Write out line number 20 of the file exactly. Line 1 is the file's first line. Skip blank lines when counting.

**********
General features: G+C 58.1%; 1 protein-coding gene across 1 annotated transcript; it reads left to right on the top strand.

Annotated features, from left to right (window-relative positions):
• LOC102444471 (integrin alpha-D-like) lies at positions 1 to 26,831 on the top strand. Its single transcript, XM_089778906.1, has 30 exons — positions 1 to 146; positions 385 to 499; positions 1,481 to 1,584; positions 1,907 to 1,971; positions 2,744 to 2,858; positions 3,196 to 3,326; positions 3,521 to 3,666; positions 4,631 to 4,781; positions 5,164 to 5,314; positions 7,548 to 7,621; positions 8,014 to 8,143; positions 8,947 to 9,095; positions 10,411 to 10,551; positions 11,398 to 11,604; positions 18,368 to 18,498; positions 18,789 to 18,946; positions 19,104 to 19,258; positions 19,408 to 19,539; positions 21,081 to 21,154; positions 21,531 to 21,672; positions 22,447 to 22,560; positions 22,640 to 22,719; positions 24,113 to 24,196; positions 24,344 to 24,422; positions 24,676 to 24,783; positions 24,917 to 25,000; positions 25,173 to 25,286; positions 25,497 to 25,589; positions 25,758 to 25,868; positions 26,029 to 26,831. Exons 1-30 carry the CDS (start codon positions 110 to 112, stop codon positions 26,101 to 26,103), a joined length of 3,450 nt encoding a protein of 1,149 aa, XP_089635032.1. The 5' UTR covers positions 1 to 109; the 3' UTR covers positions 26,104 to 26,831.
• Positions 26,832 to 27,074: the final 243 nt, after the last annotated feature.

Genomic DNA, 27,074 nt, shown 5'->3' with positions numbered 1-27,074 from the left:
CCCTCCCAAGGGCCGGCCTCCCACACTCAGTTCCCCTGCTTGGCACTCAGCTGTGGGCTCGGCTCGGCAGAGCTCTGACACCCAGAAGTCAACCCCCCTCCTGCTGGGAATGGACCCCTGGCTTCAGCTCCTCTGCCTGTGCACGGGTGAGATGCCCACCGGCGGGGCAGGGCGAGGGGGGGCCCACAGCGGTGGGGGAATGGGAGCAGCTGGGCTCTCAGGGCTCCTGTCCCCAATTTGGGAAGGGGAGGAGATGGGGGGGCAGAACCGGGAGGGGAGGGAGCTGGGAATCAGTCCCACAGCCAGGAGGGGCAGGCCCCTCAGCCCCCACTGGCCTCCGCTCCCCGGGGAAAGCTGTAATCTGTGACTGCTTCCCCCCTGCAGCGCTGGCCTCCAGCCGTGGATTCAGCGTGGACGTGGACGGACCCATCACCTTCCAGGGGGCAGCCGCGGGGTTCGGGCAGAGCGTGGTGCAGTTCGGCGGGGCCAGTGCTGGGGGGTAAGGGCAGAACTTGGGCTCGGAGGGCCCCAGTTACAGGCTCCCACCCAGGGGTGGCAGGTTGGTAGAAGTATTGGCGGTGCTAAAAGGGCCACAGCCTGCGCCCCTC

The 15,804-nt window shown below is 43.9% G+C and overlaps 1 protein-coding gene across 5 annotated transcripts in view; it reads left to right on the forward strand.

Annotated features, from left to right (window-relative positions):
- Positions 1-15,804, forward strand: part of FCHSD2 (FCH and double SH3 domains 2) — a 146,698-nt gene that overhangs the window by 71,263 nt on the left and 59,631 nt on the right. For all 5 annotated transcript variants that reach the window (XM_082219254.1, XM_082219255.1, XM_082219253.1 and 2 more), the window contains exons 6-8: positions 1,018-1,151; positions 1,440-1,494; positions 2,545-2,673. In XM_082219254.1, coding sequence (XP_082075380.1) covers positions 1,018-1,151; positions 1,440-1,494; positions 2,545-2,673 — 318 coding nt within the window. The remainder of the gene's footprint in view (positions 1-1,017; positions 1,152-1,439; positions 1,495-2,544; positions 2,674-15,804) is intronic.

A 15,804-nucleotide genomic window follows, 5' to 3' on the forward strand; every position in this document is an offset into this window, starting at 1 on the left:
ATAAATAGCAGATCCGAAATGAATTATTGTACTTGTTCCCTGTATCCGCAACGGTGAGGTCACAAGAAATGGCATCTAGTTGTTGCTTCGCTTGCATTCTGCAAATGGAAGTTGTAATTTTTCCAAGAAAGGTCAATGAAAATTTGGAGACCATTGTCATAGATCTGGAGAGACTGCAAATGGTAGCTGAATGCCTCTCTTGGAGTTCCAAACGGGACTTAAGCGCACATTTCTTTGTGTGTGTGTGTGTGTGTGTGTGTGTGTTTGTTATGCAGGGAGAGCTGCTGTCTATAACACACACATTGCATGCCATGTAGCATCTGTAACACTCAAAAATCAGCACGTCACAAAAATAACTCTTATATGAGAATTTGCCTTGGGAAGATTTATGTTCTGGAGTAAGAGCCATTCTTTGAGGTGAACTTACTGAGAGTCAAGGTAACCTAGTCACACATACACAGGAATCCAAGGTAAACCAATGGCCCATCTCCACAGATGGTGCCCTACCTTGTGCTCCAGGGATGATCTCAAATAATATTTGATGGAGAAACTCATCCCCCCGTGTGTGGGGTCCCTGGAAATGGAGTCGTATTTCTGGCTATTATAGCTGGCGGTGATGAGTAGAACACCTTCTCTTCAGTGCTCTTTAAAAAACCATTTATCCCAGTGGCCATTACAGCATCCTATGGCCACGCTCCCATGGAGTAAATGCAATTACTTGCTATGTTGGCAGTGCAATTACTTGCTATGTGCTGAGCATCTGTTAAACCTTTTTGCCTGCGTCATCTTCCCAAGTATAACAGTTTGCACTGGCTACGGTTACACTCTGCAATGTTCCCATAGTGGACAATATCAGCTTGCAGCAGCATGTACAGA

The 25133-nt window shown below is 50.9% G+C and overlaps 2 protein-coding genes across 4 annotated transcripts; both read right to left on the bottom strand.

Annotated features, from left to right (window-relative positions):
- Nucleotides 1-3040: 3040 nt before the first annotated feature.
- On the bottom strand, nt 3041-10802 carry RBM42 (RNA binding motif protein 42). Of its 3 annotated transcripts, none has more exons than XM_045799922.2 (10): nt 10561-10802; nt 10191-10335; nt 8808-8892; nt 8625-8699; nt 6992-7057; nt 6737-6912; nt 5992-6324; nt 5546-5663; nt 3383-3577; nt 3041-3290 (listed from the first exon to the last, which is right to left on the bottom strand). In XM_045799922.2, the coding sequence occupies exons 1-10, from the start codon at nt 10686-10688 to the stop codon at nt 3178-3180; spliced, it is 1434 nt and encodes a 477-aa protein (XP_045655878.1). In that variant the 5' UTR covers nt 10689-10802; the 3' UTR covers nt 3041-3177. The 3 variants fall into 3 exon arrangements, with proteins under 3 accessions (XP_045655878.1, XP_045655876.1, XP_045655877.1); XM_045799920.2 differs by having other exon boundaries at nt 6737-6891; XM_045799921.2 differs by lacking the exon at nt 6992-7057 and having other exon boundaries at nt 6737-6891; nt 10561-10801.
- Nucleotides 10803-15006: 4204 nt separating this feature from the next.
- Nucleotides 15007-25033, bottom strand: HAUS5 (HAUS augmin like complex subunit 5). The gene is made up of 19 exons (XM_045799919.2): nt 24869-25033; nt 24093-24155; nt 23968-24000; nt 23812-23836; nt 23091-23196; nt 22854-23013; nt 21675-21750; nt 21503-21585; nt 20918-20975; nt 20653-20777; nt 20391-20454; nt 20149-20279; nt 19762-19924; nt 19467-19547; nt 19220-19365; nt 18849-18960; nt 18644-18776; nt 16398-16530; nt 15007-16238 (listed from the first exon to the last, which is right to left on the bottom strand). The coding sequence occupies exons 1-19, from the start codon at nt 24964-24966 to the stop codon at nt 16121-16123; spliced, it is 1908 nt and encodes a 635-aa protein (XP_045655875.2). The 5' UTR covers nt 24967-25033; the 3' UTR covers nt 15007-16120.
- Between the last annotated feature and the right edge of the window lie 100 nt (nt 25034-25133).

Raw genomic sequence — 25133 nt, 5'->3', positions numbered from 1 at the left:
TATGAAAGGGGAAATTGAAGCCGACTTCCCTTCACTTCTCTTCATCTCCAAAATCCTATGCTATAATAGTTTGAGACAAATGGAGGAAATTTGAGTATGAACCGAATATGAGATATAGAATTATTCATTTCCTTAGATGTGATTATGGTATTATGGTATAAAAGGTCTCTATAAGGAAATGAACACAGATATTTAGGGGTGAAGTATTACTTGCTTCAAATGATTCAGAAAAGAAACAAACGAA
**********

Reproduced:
TATGAAAGGGGAAATTGAAGCCGACTTCCCTTCACTTCTCTTCATCTCCAAAATCCTATGCTATAATAGTTTGAGACAAATGGAGGAAATTTGAGTATGAACCGAATATGAGATATAGAATTATTCATTTCCTTAGATGTGATTATGGTATTATGGTATAAAAGGTCTCTATAAGGAAATGAACACAGATATTTAGGGGTGAAGTATTACTTGCTTCAAATGATTCAGAAAAGAAACAAACGAA